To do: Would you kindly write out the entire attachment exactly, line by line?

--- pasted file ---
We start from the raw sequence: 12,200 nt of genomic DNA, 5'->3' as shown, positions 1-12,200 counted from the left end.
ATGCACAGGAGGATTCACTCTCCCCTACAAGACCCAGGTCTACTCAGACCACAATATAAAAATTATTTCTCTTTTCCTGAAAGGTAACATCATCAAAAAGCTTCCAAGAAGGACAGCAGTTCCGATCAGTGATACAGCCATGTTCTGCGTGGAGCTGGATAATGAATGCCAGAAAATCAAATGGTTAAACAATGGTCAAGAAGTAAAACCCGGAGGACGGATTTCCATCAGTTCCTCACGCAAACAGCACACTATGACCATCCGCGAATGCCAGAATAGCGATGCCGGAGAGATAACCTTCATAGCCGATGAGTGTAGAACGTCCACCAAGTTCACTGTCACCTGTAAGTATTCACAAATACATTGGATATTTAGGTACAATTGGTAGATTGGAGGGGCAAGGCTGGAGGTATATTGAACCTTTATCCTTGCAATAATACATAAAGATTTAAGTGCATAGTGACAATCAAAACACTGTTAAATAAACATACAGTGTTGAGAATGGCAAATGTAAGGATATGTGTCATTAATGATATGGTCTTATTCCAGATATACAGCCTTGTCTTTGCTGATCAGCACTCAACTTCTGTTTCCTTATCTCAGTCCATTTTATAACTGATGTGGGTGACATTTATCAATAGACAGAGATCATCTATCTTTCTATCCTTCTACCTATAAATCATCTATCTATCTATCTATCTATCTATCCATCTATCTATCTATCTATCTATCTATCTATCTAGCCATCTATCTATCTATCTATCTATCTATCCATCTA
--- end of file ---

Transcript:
We start from the raw sequence: 12,200 nt of genomic DNA, 5'->3' as shown, positions 1-12,200 counted from the left end.
ATGCACAGGAGGATTCACTCTCCCCTACAAGACCCAGGTCTACTCAGACCACAATATAAAAATTATTTCTCTTTTCCTGAAAGGTAACATCATCAAAAAGCTTCCAAGAAGGACAGCAGTTCCGATCAGTGATACAGCCATGTTCTGCGTGGAGCTGGATAATGAATGCCAGAAAATCAAATGGTTAAACAATGGTCAAGAAGTAAAACCCGGAGGACGGATTTCCATCAGTTCCTCACGCAAACAGCACACTATGACCATCCGCGAATGCCAGAATAGCGATGCCGGAGAGATAACCTTCATAGCCGATGAGTGTAGAACGTCCACCAAGTTCACTGTCACCTGTAAGTATTCACAAATACATTGGATATTTAGGTACAATTGGTAGATTGGAGGGGCAAGGCTGGAGGTATATTGAACCTTTATCCTTGCAATAATACATAAAGATTTAAGTGCATAGTGACAATCAAAACACTGTTAAATAAACATACAGTGTTGAGAATGGCAAATGTAAGGATATGTGTCATTAATGATATGGTCTTATTCCAGATATACAGCCTTGTCTTTGCTGATCAGCACTCAACTTCTGTTTCCTTATCTCAGTCCATTTTATAACTGATGTGGGTGACATTTATCAATAGACAGAGATCATCTATCTTTCTATCCTTCTACCTATAAATCATCTATCTATCTATCTATCTATCTATCCATCTATCTATCTATCTATCTATCTATCTATCTAGCCATCTATCTATCTATCTATCTATCTATCCATCTA